Due to the highly critical and opposite stance he often took towards Dutch global politics, as of 1956 the Dutch government conspired to keep him out of work. During a lingering lawsuit (1991–2000), involving the Royal family, parties agreed to a binding arbitration in which the state had to pay him 8 million guilders in damages in 2000 (approx. 4 million in 2000 US dollars, 3.6 million euros, over 5.6 million dollars these days). As an erudite orator Oltmans' straightforward and uncompromising behaviour made him a striking media personality and unique phenomenon in Dutch society.
Oltmans was born into a wealthy family with roots in the Dutch East Indies. During the Second World War he was a member of the Dutch Resistance. "We blew up a German train," Oltmans told the Dutch daily Reformatorisch Dagblad in 2003 "Hitler called me a terrorist, but I saw myself as a freedom fighter."
He studied at the prestigious Nyenrode Business University (1946) and Yale University (1948), without graduating. Originally intend on a career with the diplomatic corps of the foreign service, he ended up working in press offices in the Netherlands (1953–1955). He married in 1955 and worked as a free lance reporter in Rome in 1956. There he befriended Indonesian president Sukarno, which started his remarkable career as a controversial journalist.
Convinced that a well connected and informed individual could play a decisive role in the international political arena, he assumed a pro-active part in global political developments, becoming both a news reporter and news maker.
Against the will of the Dutch government, Oltmans interviewed Indonesian president Sukarno in 1956. Once he became a confidant of Sukarno and part of his inner circle he took it upon himself to convince the broader public in the Netherlands of the legitimacy of Sukarno's viewpoints. In 1957 he pleaded for the transfer of Dutch New Guinea to Indonesia while in Indonesia. He claimed to have prevented a Dutch war against Indonesia over New Guinea by sending a memo to US president Kennedy. Since then Joseph Luns, minister of foreign affairs covertly tried everything to sabotage Oltmans' career, with much success: for a long time, Oltmans was forced to live off welfare. Luns who now had become Oltmans' nemesis called him a 'one engine mosquito'. In 1995 Oltmans published his book 'My friend Sukarno'.
He fought a long law suit (1991–2000) against the Dutch state, which he eventually won. In 2000 a commission awarded him eight million guilders (four million dollars) in damages, after taxes. Having paid two million guilders in lawyer's fees, Oltmans bought a penthouse on a canal in Amsterdam and a Steinway piano.
Oltmans was based in the USA in the 1960s, where he worked as a reporter for Dutch TV broadcaster NOS and established ties to president Kennedy's closest circle of advisors. After US president John Kennedy was assassinated in Dallas in 1963, Oltmans interviewed the mother of accused assassin Lee Harvey Oswald: Marguerite Oswald. Further investigation led him to Oswald's babysitter baron de Mohrenschildt. According to Oltmans, baron George de Mohrenschildt, who had ties to the CIA, was the architect behind the killing. In 1977 de Mohrenschildt agreed to disclose information to Oltmans, but disappeared from their meeting place and was found dead in Florida a few weeks later. Intent on irony, Oltmans played the role of de Mohrenschildt in Oliver Stone's 1991 film about the assassination, JFK.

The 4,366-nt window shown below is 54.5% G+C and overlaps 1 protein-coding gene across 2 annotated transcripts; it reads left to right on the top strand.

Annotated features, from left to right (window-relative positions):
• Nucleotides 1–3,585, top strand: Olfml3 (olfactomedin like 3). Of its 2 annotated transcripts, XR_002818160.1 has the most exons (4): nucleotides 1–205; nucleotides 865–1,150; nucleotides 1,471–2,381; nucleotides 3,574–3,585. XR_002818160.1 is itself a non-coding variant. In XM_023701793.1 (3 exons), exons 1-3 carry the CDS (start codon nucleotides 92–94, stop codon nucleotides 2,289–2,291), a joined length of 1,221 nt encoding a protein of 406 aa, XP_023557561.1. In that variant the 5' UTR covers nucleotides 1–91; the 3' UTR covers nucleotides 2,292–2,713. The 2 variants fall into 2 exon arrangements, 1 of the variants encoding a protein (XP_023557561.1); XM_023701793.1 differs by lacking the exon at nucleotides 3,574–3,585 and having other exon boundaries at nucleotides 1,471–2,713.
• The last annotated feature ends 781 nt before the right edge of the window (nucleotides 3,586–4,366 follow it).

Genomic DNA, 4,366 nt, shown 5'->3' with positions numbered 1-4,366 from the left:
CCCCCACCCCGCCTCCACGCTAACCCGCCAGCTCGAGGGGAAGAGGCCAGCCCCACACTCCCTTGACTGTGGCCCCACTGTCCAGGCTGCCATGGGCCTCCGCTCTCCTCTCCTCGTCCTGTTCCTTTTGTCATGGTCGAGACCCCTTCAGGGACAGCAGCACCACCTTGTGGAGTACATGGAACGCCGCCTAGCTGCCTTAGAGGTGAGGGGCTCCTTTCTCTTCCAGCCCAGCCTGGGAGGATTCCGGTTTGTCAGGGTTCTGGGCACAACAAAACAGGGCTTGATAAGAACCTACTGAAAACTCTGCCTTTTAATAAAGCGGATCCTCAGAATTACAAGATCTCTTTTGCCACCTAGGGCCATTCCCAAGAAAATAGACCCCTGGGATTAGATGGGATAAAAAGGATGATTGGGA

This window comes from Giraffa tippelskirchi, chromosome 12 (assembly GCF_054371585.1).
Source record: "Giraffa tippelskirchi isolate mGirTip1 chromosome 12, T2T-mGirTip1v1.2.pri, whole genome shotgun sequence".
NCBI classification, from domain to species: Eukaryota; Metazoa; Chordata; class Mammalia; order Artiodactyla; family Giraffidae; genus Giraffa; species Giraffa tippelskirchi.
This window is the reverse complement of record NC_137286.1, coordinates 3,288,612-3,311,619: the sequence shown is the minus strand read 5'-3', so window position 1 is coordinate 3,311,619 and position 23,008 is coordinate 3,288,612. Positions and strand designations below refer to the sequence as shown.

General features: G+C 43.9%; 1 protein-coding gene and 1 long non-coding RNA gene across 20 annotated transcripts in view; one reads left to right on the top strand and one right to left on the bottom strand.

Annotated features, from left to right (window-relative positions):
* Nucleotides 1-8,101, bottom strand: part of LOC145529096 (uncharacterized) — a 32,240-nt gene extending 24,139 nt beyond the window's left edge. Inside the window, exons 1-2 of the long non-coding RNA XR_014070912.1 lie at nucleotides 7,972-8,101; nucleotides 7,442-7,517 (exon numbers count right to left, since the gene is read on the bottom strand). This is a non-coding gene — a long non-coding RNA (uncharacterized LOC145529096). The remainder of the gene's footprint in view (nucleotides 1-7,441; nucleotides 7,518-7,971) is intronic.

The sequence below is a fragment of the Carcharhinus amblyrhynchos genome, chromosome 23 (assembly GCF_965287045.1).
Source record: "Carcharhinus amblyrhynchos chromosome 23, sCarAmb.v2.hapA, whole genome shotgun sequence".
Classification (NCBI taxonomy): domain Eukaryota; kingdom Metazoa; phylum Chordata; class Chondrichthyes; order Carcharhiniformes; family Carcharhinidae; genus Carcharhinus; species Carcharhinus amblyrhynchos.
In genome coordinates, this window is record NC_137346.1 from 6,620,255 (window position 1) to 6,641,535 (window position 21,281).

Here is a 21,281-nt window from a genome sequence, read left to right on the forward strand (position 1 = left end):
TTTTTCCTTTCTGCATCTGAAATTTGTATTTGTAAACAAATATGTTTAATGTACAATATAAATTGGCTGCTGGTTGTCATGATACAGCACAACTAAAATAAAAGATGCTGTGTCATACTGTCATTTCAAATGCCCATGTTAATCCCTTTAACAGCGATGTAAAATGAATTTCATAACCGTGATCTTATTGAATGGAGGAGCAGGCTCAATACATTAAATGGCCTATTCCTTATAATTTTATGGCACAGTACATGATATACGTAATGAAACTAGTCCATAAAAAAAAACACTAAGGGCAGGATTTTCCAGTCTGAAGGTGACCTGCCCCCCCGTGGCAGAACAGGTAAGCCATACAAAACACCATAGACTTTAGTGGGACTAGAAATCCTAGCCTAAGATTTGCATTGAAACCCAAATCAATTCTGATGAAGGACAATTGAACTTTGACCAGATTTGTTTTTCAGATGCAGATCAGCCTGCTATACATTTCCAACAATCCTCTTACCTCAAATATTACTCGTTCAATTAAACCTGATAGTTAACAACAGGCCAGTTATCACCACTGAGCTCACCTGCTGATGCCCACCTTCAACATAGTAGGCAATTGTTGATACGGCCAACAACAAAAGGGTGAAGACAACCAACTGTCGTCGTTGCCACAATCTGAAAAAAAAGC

In the eighties Oltmans endeavoured to create a more balanced opinion in the West about the Soviet Union. Looking for a more poised perspective on the one sided bad image of the evil empire's communist power he often traveled to Russia. Together with the Kremlin's foreign expert Georgi Arbatov he wrote the book 'The Soviet position' elaborating on Moscow's perspective on the East-West issues in 1981. The book received much attention and was published in several languages.
In the eighties Oltmans also actively interfered with the post-colonial Dutch-Suriname relationship. He recognised a bilateral relationship based in negative sentiments similar to the Dutch-Indonesian relationship. Intend on playing a mediating role Oltmans traveled to Suriname to interview military dictator Bouterse. He published a book that was banned in Suriname and misunderstood in the Netherlands.
Due to the ban imposed on him by Luns Oltmans was forced to help support himself through his family's inheritance. With the death of his parents (1966 and 1974) and after some bad financial investments he was to seek additional means of livelihood. In the late eighties he intended to use his large global network as a consultant to introduce entrepreneurs to Eastern European business opportunities. Through a string of quarrels with his stakeholders this initiative failed completely and Oltmans left for South Africa.
Both his brothers had settled in South Africa in 1948. He had visited the country regularly and in 1990 decided to settle there permanently. In South Africa he continued his tendency of actively intervening in local politics. His investgative reporting was not appreciated by the shaky South African regime of the time and in August 1992 he was deported on charges of espionage. Oltmans always insisted the Dutch Security Service was involved in his deportation.
Burial: Begraafplaats en Crematorium Den en Rust, Bilthoven, De Bilt Municipality, Utrecht, Netherlands. Plot: Begraafplaats en Crematorium Den en Rust
Memoires, 1961-1963 (Dutch Edition) by Willem L. Oltmans
Perfect Paperback: 333 pages
Publisher: Papieren Tijger (1997)
Amazon: Memoires, 1961-1963
This journal is friends only. This entry was originally posted at http://reviews-and-ramblings.dreamwidth.org/1654921.html. If you are not friends on this journal, Please comment there using OpenID.